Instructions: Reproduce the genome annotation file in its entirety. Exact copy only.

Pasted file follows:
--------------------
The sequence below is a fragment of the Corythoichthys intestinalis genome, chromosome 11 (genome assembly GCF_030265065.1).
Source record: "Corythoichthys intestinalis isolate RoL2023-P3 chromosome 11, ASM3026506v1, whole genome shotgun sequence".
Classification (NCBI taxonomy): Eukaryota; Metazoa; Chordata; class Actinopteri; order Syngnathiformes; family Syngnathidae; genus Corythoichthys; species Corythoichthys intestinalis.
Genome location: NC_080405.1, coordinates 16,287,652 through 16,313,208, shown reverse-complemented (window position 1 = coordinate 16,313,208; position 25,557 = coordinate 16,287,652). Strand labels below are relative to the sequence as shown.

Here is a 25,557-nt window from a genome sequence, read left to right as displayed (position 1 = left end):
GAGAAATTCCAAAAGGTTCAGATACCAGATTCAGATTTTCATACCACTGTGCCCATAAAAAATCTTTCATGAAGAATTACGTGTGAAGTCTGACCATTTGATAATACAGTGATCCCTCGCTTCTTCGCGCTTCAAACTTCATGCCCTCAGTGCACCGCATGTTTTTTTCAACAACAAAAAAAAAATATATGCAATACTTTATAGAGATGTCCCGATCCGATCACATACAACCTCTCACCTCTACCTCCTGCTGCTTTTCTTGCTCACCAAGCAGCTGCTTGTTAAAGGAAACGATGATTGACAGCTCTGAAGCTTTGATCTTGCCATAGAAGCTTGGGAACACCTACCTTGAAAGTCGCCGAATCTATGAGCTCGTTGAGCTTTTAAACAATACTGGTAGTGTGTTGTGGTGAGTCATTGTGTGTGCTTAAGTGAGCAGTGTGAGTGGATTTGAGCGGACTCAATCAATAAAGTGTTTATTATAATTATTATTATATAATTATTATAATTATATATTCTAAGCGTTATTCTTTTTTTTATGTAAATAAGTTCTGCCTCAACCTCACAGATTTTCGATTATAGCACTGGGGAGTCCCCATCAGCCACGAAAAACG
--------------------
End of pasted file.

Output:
The sequence below is a fragment of the Corythoichthys intestinalis genome, chromosome 11 (genome assembly GCF_030265065.1).
Source record: "Corythoichthys intestinalis isolate RoL2023-P3 chromosome 11, ASM3026506v1, whole genome shotgun sequence".
Classification (NCBI taxonomy): Eukaryota; Metazoa; Chordata; class Actinopteri; order Syngnathiformes; family Syngnathidae; genus Corythoichthys; species Corythoichthys intestinalis.
Genome location: NC_080405.1, coordinates 16,287,652 through 16,313,208, shown reverse-complemented (window position 1 = coordinate 16,313,208; position 25,557 = coordinate 16,287,652). Strand labels below are relative to the sequence as shown.

Here is a 25,557-nt window from a genome sequence, read left to right as displayed (position 1 = left end):
GAGAAATTCCAAAAGGTTCAGATACCAGATTCAGATTTTCATACCACTGTGCCCATAAAAAATCTTTCATGAAGAATTACGTGTGAAGTCTGACCATTTGATAATACAGTGATCCCTCGCTTCTTCGCGCTTCAAACTTCATGCCCTCAGTGCACCGCATGTTTTTTTCAACAACAAAAAAAAAATATATGCAATACTTTATAGAGATGTCCCGATCCGATCACATACAACCTCTCACCTCTACCTCCTGCTGCTTTTCTTGCTCACCAAGCAGCTGCTTGTTAAAGGAAACGATGATTGACAGCTCTGAAGCTTTGATCTTGCCATAGAAGCTTGGGAACACCTACCTTGAAAGTCGCCGAATCTATGAGCTCGTTGAGCTTTTAAACAATACTGGTAGTGTGTTGTGGTGAGTCATTGTGTGTGCTTAAGTGAGCAGTGTGAGTGGATTTGAGCGGACTCAATCAATAAAGTGTTTATTATAATTATTATTATATAATTATTATAATTATATATTCTAAGCGTTATTCTTTTTTTTATGTAAATAAGTTCTGCCTCAACCTCACAGATTTTCGATTATAGCACTGGGGAGTCCCCATCAGCCACGAAAAACG